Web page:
Swazi youth day (Phillip Nyalungu, 18 January 2006)
During the uprising in Swaziland on the 23rd January 1997 the police gunned down a young girl sent by her parents to the shop. It happened that Noxolo was a member of a student organization that comprised Swaziland Youth Congress (SWAYOCO) members: SWAYOCO is the youth wing of the illegal pro-democracy party, the Peoples’ United Democratic Movement (PUDEMO). This sad experience immediately evoked the parallel situation in South Africa in 1976 in the the minds of Swazi youth. This gives us a very clear picture on how quickly the masses learn from, and inspire, each other’s struggles. Eventually the 23rd January was declared Youth Day in Swaziland by PUDEMO.
But this didn’t remove the gun barrel aimed at the Swazi youth by the Swaziland Royal Police. The policemen who shot Noxolo Continue reading “Swazi youth day (Phillip Nyalungu, 18 January 2006)”
Swaziland report (17 January 2005, ZACF shadow international secretary)
You are in Manzini! The taxi has a South African registration and is blasting toyi-toyi (struggle) songs, reminding you of the days when people’s fear was replaced by the spirit of resistance, the fight against apartheid regime coupled with its demise with the 1994 elections.
Among the folks, individuals are wearing bright yellow ANC t-shirts with Mbeki’s head, as if they are appealing to the Swazi king: “Please learn from the South African government. If you don’t listen, the same thing that happened to the former South African regime is going to happen to yours.” Many people are attracted to immigrate to South Africa for jobs. When they visit back home they introduce the life of the big city: they’ve tasted a different life to their fellow-country people, which is giving them guts Continue reading “Swaziland report (17 January 2005, ZACF shadow international secretary)”
A Zabalaza Anarchist Communist Federation (ZACF, later Zabalaza Anarchist Communist Front) leaflet making the case against participation in state elections — the target audience was activists in the “new social movements” of the time like the Anti-Privatisation Forum (APF) coalition, and the Landless Peoples’ Movement (LPM). It was written ahead of the 2004 national elections in South Africa, which were to be followed by the … Continue reading ZACF, 2004, “Fighting Elections: Inside or Outside?” leaflet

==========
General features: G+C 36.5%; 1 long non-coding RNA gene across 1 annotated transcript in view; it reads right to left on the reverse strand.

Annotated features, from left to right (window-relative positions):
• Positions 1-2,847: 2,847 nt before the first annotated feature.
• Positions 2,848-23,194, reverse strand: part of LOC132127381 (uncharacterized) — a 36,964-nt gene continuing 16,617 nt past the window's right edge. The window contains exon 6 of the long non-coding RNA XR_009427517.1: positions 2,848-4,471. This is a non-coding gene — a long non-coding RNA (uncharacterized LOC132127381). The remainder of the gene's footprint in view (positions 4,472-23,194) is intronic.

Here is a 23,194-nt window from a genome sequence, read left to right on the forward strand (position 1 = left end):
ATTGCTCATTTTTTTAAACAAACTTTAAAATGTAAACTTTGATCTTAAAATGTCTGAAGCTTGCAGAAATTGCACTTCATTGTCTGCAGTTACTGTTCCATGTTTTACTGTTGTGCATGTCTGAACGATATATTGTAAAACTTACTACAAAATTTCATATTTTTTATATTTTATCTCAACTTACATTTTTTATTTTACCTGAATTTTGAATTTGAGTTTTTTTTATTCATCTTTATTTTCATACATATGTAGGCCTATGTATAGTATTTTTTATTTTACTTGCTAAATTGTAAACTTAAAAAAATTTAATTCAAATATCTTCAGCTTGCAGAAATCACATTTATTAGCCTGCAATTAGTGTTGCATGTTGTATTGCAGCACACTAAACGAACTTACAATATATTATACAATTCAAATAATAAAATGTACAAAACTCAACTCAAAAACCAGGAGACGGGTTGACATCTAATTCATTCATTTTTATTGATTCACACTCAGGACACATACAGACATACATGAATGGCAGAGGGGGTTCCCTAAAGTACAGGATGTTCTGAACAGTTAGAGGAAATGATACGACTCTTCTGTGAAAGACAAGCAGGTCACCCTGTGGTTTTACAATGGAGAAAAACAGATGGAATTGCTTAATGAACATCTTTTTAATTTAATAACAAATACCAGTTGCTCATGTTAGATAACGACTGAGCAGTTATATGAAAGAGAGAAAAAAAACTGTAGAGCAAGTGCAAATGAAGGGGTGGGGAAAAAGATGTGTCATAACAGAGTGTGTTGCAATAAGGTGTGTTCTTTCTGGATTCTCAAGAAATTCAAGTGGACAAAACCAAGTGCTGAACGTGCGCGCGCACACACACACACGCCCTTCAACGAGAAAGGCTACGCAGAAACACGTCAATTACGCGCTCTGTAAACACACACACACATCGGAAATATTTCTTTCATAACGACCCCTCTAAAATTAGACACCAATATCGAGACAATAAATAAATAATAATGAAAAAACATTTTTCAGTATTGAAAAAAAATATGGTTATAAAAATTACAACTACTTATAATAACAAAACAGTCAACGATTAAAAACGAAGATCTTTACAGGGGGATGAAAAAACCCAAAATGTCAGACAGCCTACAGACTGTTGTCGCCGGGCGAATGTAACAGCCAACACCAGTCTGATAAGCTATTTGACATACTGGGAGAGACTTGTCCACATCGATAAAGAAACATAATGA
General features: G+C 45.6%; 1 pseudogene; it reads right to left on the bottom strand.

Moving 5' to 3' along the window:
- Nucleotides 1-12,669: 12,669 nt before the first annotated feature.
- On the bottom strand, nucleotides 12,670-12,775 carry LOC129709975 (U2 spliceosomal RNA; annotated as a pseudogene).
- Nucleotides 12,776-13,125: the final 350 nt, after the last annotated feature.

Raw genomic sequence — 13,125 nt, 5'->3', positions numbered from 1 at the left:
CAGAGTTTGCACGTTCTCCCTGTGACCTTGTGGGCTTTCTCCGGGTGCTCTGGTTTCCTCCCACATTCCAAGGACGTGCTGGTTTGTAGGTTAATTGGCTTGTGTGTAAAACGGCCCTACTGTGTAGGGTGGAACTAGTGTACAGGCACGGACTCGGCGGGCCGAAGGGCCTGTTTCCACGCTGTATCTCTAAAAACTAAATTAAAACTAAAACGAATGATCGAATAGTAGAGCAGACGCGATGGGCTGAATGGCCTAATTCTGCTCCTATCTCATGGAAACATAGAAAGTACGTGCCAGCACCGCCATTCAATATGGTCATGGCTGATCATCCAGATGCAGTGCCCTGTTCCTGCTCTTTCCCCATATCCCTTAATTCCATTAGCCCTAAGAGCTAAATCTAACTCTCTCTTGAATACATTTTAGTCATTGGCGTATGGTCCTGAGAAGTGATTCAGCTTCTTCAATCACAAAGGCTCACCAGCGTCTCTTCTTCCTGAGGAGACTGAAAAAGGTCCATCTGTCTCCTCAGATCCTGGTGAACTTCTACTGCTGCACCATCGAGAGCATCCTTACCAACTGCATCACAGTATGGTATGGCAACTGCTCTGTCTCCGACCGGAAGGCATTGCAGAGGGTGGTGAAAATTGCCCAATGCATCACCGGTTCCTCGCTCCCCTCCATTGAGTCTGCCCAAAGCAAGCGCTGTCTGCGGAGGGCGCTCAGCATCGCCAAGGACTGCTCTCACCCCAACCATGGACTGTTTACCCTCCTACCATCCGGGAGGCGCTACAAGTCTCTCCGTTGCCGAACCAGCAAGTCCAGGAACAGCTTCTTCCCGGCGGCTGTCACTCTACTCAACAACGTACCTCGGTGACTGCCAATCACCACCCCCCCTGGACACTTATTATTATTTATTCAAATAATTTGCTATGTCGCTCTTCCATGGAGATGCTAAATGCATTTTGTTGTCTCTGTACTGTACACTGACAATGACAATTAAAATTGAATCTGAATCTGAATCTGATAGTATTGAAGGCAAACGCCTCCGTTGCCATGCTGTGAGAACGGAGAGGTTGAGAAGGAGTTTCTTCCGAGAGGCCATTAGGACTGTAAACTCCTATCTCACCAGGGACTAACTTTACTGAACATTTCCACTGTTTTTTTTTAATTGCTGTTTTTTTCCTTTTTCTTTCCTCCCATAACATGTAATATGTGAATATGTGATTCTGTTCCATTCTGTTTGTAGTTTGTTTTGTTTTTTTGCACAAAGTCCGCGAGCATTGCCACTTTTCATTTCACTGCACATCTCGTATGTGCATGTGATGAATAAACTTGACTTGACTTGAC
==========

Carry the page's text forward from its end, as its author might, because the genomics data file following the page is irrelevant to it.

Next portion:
Zabalaza News was a short-lived bulletin by ZACF in the late 2000s: see for information here Here is a (rare) copy of Zabalaza News: issue 2 from 2008. Continue reading “Zabalaza News” number 2, 2008
Article from Zabalaza, number 7, 2006, p. 26, here.
Remembering Our Fallen Comrades! Another Anarchist Dies in Prison:
Abel Ramarope, Political Prisoner Turned Anarchist, died September 2005
by Jonathan Payn
“You must be aware that we are victimised by our fear to stand up for what is entitled us as people whether in prison or outside prison. We are firstly determined to challenge any barbaric or tyrannical system if it needs be. Change is a must; and it shall come and be effected by those who needs to see it.
Well we need to be strong even when we face incarceration. We cannot afford to be sacrificed at the expense of the capitalists. We fought for the transformation of this land, and yet we are deprived of the right to enjoy the fruits of our labour. Now our votes are seen as a priority but our release as political activists/prisoners is not important to them.”
It is always saddening to hear of someone dying in a prison, with cold concrete and steel Continue reading “Abel Ramarope (1961-2005): from PAC to anarchism # 1”
The Zabalaza Anarchist Communist Front (ZACF) published widely: periodicals included Zabalaza magazine (founded in 2001, it became the ZACF’s journal at its formation in 2003), Black Alert (founded 2002, a ZACF publication from 2003), Vuka Motsoaledi / Motsoaledi News (from 2003), and the bulletin Zabalaza News (from around 2008). Here is a (rare) copy of Zabalaza News: issue 3 from 2008. Continue reading “Zabalaza News” number 3, 2008